Induction of heme oxygenase-1 with hemoglobin depresses vasoreactivity in rat aorta Academic Article uri icon

Overview

MeSH Major

  • Aorta
  • Heme Oxygenase (Decyclizing)
  • Hemoglobins
  • Vasomotor System

abstract

  • Septic shock induced by lipopolysaccharide (LPS) produces systemic hypotension and decreased responsiveness to vasoconstrictors. Recently, intravenous injection of hemoglobin (HGB) into rats was found to be protective from a subsequent lethal dose of LPS and was correlated with induction of the enzyme heme oxygenase-1 (HO-1). To determine whether the HGB modulated the vasomotor tone of systemic arteries, we evaluated the effect of in vivo treatment with HGB and LPS on vasoconstrictor responses to phenylephrine (PE) in the isolated rat aorta. Rats (n = 4, for each group) were injected intravenously with rat HGB (200 mg/kg i.v.) or normal saline control (CON) 16 h before sacrifice, and/or LPS (20 mg/kg) or CON 4 h before sacrifice. The descending aorta was dissected into rings and suspended in a modified Krebs solution where vasoconstrictor responses were determined to KCl (60 mM) and PE (10(-8) to 10(-5) M). LPS, but not HGB, inhibited the vasoconstrictor response to KCl. LPS, HGB, and HGB+LPS inhibited the maximal vasoconstrictor response to PE (PEmax). Induction of HO-1 RNA in the aorta by HGB and by LPS was demonstrated by Northern blot analysis. To determine if induction of HO-1 was related to the effect of LPS or HGB on vascular reactivity, vessels were treated with the HO-1 inhibitor, SnPP9 (30 microM). PEmax in SnPP9+HGB vessels was not different from control, whereas SnPP9+LPS vessels had a marked decrease in PEmax. We conclude that induction of HO-1 does not protect the rat aorta from the vasodepressor effects of LPS in vitro. Our results demonstrate, however, that the induction of HO-1 causes vasodepression, possibly via increased production of carbon monoxide.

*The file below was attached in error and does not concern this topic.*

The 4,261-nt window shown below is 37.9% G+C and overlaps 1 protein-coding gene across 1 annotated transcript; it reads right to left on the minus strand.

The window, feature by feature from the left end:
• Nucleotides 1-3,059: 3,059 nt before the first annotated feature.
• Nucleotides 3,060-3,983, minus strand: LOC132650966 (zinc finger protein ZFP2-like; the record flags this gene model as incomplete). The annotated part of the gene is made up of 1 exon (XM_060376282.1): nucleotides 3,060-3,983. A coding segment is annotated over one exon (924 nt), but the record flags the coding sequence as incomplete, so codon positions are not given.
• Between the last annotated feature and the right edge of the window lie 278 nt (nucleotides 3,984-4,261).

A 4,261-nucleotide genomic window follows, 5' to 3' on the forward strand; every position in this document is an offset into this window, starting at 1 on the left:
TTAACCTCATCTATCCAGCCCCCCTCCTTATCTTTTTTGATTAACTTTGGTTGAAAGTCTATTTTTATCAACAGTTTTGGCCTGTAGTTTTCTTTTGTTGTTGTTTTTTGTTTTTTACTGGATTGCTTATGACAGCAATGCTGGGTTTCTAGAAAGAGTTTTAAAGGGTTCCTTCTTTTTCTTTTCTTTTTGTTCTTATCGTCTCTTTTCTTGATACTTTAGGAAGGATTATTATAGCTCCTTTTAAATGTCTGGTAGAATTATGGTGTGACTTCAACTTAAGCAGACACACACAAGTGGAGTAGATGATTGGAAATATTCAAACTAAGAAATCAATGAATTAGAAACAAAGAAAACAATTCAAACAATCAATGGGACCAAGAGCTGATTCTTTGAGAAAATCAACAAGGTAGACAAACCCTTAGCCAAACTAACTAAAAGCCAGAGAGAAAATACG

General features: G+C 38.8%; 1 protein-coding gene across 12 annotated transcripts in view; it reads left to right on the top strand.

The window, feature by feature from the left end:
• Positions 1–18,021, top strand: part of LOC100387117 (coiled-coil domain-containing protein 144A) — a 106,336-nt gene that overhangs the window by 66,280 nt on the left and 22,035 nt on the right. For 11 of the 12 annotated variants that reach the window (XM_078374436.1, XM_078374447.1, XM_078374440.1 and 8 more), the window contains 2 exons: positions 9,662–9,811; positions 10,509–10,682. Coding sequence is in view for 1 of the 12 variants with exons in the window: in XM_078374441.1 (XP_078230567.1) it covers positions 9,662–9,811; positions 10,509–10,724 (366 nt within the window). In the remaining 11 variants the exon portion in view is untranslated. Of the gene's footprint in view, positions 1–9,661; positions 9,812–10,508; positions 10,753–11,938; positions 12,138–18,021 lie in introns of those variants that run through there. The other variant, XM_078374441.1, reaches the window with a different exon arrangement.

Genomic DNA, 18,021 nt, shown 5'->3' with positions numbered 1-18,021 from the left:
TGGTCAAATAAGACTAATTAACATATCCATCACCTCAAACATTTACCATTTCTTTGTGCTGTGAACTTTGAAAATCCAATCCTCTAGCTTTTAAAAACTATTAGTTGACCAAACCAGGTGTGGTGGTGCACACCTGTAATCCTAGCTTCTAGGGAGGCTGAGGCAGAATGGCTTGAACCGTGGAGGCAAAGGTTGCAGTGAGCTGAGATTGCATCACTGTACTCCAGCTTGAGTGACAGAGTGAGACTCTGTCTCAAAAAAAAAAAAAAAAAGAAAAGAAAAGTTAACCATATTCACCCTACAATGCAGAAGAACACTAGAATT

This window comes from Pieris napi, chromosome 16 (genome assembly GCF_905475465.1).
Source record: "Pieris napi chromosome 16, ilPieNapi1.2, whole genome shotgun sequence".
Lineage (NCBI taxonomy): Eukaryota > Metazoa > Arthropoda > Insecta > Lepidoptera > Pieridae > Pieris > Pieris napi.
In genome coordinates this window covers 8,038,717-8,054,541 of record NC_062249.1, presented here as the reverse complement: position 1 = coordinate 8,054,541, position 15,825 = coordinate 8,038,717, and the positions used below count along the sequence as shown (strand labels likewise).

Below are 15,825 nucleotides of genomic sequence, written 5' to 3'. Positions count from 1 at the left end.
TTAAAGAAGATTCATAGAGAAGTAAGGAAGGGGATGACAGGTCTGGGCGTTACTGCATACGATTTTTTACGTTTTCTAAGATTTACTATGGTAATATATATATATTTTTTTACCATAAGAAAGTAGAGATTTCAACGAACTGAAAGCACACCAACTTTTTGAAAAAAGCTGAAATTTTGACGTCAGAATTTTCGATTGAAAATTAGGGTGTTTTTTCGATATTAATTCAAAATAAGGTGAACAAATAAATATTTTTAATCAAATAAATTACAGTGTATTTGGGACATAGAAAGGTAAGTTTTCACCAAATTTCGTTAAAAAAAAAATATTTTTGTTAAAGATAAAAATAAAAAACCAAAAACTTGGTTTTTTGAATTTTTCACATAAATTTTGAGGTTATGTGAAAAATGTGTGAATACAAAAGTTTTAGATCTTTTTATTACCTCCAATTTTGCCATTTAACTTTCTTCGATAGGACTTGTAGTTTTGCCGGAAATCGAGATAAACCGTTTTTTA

publication date

  • January 1999

Research

keywords

  • Academic Article

Identity

Language

  • eng

Digital Object Identifier (DOI)

  • 10.1159/000025633

PubMed ID

  • 10213906

Additional Document Info

start page

  • 114

end page

  • 9

volume

  • 36

number

  • 2